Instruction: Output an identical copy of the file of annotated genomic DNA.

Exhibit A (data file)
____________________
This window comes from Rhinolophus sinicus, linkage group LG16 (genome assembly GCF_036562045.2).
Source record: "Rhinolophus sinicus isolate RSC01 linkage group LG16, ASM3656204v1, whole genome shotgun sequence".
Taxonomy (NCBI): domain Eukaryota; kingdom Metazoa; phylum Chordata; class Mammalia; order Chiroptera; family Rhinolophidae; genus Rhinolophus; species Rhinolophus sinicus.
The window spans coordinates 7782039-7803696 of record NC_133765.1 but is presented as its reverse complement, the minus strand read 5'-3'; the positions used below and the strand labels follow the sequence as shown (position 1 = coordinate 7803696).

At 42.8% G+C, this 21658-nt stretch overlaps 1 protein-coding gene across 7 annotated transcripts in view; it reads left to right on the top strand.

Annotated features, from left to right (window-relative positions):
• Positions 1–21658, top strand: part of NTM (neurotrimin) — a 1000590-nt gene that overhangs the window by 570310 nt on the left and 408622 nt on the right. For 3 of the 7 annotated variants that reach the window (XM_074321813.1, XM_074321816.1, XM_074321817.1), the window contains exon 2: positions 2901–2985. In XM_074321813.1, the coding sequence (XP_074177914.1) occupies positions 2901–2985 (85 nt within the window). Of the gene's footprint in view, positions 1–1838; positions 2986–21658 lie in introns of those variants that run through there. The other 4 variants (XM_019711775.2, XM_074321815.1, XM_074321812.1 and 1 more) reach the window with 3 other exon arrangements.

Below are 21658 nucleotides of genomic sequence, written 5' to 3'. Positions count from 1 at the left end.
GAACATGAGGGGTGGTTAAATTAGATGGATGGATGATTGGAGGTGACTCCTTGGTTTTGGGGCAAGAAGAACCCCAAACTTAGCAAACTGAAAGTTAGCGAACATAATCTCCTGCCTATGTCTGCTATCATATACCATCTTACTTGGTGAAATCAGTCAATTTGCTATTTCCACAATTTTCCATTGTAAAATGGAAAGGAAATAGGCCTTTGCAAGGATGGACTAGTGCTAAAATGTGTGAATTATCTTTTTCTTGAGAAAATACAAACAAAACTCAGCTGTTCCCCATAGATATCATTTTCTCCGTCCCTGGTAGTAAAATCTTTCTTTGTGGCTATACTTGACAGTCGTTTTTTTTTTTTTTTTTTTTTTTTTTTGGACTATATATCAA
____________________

This window comes from Rhinolophus sinicus, linkage group LG16 (genome assembly GCF_036562045.2).
Source record: "Rhinolophus sinicus isolate RSC01 linkage group LG16, ASM3656204v1, whole genome shotgun sequence".
Taxonomy (NCBI): domain Eukaryota; kingdom Metazoa; phylum Chordata; class Mammalia; order Chiroptera; family Rhinolophidae; genus Rhinolophus; species Rhinolophus sinicus.
The window spans coordinates 7782039-7803696 of record NC_133765.1 but is presented as its reverse complement, the minus strand read 5'-3'; the positions used below and the strand labels follow the sequence as shown (position 1 = coordinate 7803696).

At 42.8% G+C, this 21658-nt stretch overlaps 1 protein-coding gene across 7 annotated transcripts in view; it reads left to right on the top strand.

Annotated features, from left to right (window-relative positions):
• Positions 1–21658, top strand: part of NTM (neurotrimin) — a 1000590-nt gene that overhangs the window by 570310 nt on the left and 408622 nt on the right. For 3 of the 7 annotated variants that reach the window (XM_074321813.1, XM_074321816.1, XM_074321817.1), the window contains exon 2: positions 2901–2985. In XM_074321813.1, the coding sequence (XP_074177914.1) occupies positions 2901–2985 (85 nt within the window). Of the gene's footprint in view, positions 1–1838; positions 2986–21658 lie in introns of those variants that run through there. The other 4 variants (XM_019711775.2, XM_074321815.1, XM_074321812.1 and 1 more) reach the window with 3 other exon arrangements.

Below are 21658 nucleotides of genomic sequence, written 5' to 3'. Positions count from 1 at the left end.
GAACATGAGGGGTGGTTAAATTAGATGGATGGATGATTGGAGGTGACTCCTTGGTTTTGGGGCAAGAAGAACCCCAAACTTAGCAAACTGAAAGTTAGCGAACATAATCTCCTGCCTATGTCTGCTATCATATACCATCTTACTTGGTGAAATCAGTCAATTTGCTATTTCCACAATTTTCCATTGTAAAATGGAAAGGAAATAGGCCTTTGCAAGGATGGACTAGTGCTAAAATGTGTGAATTATCTTTTTCTTGAGAAAATACAAACAAAACTCAGCTGTTCCCCATAGATATCATTTTCTCCGTCCCTGGTAGTAAAATCTTTCTTTGTGGCTATACTTGACAGTCGTTTTTTTTTTTTTTTTTTTTTTTTTTTGGACTATATATCAA